|Hidden Mercy: AIDS, Catholics, and the Untold Story of Compassion in the Face of Fear
By Michael J. O’Loughlin
Broadleaf Books, pp. 281, $28.99
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Review by Michael Tessman
In recent years we have lived to witness the deaths of over 1 million people in the United States (6.3 million worldwide) from COVID. These staggering losses compare to over 6 million in the Holocaust and 1.3 million American deaths in all wars (1775-2022).
Every year, my parents’ generation remembered where they were and what they were doing on December 7, Pearl Harbor Day (1941), just as many of us do on November 22 (1963) and September 11 (2001). Timelines tend to mark news-grabbing people, events, and occasions, while the more obscure people and occurrences tend to be forgotten. For example, few noticed on May 18, 1981, when the New York Native, an influential gay newspaper, published the first report on the disease that became known as AIDS. The headline was “Disease Rumors Largely Unfounded.”
On June 5, 1981, the Centers for Disease Control’s Morbidity and Mortality Weekly Report described five cases of Pneumocystis carinii pneumonia among previously healthy young men in Los Angeles; all of them were gay, and two were dead. It took until July 3, 1982, for The New York Times to report those cases (on page A20, alongside a patriotic song for use the next day) and nearly another year (May 25, 1983) for the story to become front-page news.
Fully 40 years later, amid another deadly virus (this one of pandemic proportions), Michael J. O’Louhglin’s Hidden Mercy provides a timely reflection on the personal, social, and political effects of HIV/AIDS. Well into its fifth decade, the virus and its derivative diseases have deep implications for the ethical, moral, and theological facets of a church in decline and a society rapidly disintegrating.
As national correspondent of the Jesuit magazine America, O’Loughlin is an experienced journalist as well as a Roman Catholic. His perspective is broad, if not always deep, yet the book aims to reach into a hidden dimension of the Catholic Church’s ministry to persons with AIDS and those ministering to them, clergy and laity alike.
I was reminded of my first pastoral encounter with AIDS while serving a suburban congregation in Fairfield County, Connecticut, in the early 1980s. Asking if I would mind having to gown and mask up because of her nephew’s condition, my parishioner spoke in a hushed tone, her fear and grief (tinged with shame) palpable, as I assured her I would see him at St. Vincent’s Hospital in Bridgeport that afternoon.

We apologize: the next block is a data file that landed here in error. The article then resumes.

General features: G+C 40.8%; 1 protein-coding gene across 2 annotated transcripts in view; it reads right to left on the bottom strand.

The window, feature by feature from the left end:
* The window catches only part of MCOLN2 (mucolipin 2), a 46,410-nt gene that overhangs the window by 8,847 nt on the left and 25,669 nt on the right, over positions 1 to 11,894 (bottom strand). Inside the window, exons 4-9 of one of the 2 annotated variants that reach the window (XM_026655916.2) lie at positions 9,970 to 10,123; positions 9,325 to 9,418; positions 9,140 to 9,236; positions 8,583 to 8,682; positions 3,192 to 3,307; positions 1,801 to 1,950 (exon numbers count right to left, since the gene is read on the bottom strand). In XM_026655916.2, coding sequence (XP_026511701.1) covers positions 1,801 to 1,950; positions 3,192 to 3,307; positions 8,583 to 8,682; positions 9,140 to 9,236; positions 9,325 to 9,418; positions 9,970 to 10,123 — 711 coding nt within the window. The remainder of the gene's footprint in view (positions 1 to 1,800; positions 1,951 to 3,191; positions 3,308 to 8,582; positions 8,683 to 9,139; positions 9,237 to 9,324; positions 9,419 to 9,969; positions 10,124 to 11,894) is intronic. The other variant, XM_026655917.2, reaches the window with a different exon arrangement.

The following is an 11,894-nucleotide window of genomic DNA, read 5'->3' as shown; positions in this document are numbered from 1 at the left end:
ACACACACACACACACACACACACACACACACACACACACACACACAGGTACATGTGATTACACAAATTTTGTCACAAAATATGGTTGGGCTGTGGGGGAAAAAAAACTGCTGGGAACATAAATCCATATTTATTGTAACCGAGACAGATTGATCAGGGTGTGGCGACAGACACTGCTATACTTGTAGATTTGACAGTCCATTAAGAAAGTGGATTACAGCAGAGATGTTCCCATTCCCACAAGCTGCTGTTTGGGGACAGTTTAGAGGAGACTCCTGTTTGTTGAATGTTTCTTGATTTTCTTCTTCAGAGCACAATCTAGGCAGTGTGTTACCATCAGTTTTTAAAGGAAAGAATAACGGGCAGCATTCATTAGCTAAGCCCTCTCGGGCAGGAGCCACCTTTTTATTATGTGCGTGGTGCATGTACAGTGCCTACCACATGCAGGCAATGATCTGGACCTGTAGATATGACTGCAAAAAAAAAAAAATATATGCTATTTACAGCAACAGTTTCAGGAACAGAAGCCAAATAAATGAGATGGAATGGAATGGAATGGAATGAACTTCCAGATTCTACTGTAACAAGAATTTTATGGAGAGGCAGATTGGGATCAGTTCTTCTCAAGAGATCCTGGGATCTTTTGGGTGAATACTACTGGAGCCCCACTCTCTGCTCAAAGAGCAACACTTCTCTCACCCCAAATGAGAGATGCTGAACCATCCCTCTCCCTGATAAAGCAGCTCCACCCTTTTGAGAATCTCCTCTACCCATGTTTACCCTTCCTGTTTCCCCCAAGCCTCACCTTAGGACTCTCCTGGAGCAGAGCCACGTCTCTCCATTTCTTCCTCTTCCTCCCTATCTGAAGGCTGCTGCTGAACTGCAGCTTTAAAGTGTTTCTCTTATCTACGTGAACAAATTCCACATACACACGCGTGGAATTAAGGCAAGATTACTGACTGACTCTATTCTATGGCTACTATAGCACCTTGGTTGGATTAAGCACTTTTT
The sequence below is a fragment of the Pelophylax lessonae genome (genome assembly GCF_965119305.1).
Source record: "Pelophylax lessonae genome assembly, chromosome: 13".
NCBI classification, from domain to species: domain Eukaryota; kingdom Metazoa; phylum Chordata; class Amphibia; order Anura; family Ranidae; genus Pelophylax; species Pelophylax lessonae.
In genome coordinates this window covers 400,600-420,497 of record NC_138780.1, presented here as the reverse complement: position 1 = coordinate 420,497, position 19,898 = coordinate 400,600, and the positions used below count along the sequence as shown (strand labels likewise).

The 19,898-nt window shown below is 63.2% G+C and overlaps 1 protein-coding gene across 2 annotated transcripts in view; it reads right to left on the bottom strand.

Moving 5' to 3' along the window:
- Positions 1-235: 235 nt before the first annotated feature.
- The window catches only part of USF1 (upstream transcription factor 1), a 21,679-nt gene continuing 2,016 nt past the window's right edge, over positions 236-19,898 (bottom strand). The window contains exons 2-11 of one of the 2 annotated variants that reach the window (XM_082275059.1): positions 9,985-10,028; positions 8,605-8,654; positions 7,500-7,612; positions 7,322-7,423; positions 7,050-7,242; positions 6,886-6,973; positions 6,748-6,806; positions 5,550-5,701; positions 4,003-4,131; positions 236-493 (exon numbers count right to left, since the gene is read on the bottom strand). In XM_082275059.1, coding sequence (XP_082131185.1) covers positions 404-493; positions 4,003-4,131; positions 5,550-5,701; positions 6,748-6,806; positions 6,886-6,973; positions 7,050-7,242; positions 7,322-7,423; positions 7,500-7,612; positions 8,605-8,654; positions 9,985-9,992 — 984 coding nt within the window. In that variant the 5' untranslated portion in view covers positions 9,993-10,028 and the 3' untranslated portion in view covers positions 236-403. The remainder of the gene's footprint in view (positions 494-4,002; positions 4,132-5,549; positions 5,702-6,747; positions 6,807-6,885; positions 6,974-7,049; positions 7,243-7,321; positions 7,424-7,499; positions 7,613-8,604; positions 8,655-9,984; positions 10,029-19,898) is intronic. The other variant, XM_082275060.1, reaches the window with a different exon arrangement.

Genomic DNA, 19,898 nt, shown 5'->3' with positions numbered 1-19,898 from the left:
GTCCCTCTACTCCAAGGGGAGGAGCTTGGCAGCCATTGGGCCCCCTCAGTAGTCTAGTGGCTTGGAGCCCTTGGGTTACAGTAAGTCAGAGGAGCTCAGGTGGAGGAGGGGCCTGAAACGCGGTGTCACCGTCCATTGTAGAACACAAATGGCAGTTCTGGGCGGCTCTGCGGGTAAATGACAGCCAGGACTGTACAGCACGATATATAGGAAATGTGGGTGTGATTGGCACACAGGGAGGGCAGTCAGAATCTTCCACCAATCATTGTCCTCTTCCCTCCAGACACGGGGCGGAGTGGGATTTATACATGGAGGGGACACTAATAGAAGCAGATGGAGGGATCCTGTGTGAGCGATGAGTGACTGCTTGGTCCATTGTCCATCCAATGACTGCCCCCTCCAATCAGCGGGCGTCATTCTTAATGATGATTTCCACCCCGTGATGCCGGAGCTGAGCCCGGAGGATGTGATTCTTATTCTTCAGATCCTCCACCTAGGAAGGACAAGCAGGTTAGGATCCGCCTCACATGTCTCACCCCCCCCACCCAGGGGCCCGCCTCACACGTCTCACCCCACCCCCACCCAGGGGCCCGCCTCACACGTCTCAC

The 20-something young man I met that day remains vivid in my memory. Officiating at his funeral a few weeks later, I knew it was the beginning of a marathon in which I would meet countless others during chaplaincy to an HIV/AIDS hospice, serving as ecumenical board vice president alongside St. Mary’s Hospital in Waterbury.
O’Loughlin weaves many such stories through a masterful telling of often overlooked realities: that Roman Catholic hospitals, in keeping with their commitment to the Corporal Works of Mercy, were among the first responders when other religious and nonsectarian healthcare institutions were fearful and cautious. Nursing homes and extended-care facilities would come along later to provide dedicated HIV/AIDS and palliative care.
If the book has any flaw it would be O’Loughlin’s use of this medium for his coming out story. Compelling though this is, it can occasionally interrupt his narrative’s emphasis on the many vibrant, often unsung individuals and ministries that courageously provided essential care amid uncertain support by church and state alike.
The concern is that the book be marketed primarily to LGBTQ readers rather than capturing the readership of a much larger, broader audience. O’Loughlin admits that he has only skimmed the surface, and that many more stories need recounting.
On the whole this is a book for our times. Both inspirational and sobering, it can help us face into the marathon that COVID is becoming, even as AIDS moderates to a sprint, given newer medications, changes in formerly toxic public opinion, and supportive aid from church and state, at long last. That both Pope Francis and Dr. Anthony Fauci made endorsements is praise enough, and a Catholic writer’s dream come true. We have come a “far piece on the road to glory, having a farther piece to travel yet.” Michael O’Loughlin is a capable and worthy journeyman.
The Rev. Michael Tessman, a retired priest and former professor of pastoral ministry at Nashotah House, lives in Rhode Island.